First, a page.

The Transportation Safety Board of Canada (TSB) released its report on Monday from its investigation into the cause of the derailment of a Canadian Pacific Railway (CP) train near Saint-Polycarpe on July 16, 2018.
The report states that inadequately secured cargo fell from an A-frame car on the train, which lead to the derailment of 22 cars. The TSB also confirmed there were no injuries or dangerous items released during the incident.
An emergency brake was pulled on the freight train at mile 36.6 on the south track of the Winchester Subdivision around 6:45 p.m. local time, according to the report.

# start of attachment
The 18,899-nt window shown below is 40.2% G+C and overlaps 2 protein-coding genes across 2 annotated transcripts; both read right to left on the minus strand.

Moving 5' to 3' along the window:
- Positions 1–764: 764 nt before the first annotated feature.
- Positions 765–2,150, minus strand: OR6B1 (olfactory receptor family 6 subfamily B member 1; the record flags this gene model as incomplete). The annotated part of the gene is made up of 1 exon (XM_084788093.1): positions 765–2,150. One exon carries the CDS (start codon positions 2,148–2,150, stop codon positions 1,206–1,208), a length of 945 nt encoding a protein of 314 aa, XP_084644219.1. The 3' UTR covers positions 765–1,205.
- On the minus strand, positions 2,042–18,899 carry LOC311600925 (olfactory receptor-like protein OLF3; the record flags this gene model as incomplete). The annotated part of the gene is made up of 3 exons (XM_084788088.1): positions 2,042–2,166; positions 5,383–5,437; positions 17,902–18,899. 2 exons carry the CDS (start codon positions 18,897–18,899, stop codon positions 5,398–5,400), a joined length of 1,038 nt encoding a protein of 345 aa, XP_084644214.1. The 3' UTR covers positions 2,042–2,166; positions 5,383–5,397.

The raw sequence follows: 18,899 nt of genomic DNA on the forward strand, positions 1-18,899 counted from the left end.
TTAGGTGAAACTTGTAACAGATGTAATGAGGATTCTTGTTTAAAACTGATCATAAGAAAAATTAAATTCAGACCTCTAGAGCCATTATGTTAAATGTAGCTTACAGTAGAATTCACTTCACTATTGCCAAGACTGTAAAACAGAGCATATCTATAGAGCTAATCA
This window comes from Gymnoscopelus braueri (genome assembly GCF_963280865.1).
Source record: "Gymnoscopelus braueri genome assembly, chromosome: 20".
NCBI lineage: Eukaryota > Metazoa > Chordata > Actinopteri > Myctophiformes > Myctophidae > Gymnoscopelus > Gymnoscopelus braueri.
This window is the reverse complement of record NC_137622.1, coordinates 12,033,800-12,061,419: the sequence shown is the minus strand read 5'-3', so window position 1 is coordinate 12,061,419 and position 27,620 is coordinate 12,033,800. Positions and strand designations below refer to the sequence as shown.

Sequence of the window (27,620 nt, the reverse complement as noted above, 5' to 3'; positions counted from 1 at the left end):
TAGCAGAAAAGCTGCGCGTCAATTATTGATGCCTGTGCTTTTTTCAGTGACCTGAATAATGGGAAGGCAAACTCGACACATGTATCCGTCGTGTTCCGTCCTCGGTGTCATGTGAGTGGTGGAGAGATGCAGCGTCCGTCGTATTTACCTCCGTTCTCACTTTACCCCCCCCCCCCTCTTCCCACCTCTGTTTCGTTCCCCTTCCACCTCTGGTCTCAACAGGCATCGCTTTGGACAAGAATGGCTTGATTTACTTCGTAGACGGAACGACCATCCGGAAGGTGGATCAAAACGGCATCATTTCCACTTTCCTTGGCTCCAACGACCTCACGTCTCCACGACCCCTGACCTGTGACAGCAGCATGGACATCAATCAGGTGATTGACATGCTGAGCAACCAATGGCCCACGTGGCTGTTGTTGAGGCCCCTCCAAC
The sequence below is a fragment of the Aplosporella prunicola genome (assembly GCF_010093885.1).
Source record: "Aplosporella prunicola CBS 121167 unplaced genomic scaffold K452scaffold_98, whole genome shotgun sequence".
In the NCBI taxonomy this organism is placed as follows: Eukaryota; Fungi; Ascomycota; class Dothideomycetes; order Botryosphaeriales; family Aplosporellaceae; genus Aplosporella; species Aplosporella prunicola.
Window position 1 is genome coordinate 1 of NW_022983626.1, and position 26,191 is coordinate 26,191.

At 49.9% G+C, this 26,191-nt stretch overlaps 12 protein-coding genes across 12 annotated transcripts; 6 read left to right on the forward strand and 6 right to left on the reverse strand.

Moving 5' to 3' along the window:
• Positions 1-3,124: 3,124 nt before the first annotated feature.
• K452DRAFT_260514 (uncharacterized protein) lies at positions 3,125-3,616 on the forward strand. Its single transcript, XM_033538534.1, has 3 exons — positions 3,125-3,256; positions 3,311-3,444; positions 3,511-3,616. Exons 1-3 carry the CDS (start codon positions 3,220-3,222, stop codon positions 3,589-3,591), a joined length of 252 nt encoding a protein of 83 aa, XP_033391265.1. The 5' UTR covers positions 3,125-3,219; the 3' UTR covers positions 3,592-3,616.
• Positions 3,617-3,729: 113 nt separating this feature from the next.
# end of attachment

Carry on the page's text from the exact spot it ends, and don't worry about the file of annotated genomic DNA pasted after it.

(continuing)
The report found the derailment occurred when the leading end of a boxcar struck a section of stock rail that had fallen from the end of the preceding A-frame flat car.
The proper procedures for safe loading and securement were not sufficiently carried out while the rail was loaded in Winnipeg, according to the findings.
The loops of steel, which are supposed to provide sufficient cargo restraint, broke and lead to the stock falling from the car and derailing the train in Quebec.
Their findings also concluded that the top load securement on the flat car on that day had not been inspected to Railway Association of Canada standards.
The report concluded the issues of CP’s top loading practices have been addressed following a Rail Safety Advisory to Transport Canada (TC) issued by the TSB.
CP has since trained its employees on new procedures when loading and inspecting A-frame flat cars, according to the TSB.
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